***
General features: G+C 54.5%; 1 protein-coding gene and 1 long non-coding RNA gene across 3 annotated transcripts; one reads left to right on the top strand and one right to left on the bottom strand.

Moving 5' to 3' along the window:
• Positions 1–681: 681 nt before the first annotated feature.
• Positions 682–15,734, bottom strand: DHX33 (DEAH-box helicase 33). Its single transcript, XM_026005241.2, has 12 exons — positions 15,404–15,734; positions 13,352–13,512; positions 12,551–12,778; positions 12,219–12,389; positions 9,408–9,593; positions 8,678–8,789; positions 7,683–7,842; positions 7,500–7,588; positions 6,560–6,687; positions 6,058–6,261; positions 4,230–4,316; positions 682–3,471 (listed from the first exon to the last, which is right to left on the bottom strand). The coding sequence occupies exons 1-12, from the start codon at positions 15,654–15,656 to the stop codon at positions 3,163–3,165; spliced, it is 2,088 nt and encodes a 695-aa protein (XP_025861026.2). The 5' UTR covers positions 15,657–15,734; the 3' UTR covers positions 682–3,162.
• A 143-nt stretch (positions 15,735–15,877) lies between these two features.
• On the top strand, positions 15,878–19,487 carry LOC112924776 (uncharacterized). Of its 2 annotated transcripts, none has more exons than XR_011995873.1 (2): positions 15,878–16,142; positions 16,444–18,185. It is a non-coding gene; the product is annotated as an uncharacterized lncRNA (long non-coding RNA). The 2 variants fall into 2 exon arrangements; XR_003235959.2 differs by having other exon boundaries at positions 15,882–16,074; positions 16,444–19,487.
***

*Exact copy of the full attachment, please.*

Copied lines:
General features: G+C 54.5%; 1 protein-coding gene and 1 long non-coding RNA gene across 3 annotated transcripts; one reads left to right on the top strand and one right to left on the bottom strand.

Moving 5' to 3' along the window:
• Positions 1–681: 681 nt before the first annotated feature.
• Positions 682–15,734, bottom strand: DHX33 (DEAH-box helicase 33). Its single transcript, XM_026005241.2, has 12 exons — positions 15,404–15,734; positions 13,352–13,512; positions 12,551–12,778; positions 12,219–12,389; positions 9,408–9,593; positions 8,678–8,789; positions 7,683–7,842; positions 7,500–7,588; positions 6,560–6,687; positions 6,058–6,261; positions 4,230–4,316; positions 682–3,471 (listed from the first exon to the last, which is right to left on the bottom strand). The coding sequence occupies exons 1-12, from the start codon at positions 15,654–15,656 to the stop codon at positions 3,163–3,165; spliced, it is 2,088 nt and encodes a 695-aa protein (XP_025861026.2). The 5' UTR covers positions 15,657–15,734; the 3' UTR covers positions 682–3,162.
• A 143-nt stretch (positions 15,735–15,877) lies between these two features.
• On the top strand, positions 15,878–19,487 carry LOC112924776 (uncharacterized). Of its 2 annotated transcripts, none has more exons than XR_011995873.1 (2): positions 15,878–16,142; positions 16,444–18,185. It is a non-coding gene; the product is annotated as an uncharacterized lncRNA (long non-coding RNA). The 2 variants fall into 2 exon arrangements; XR_003235959.2 differs by having other exon boundaries at positions 15,882–16,074; positions 16,444–19,487.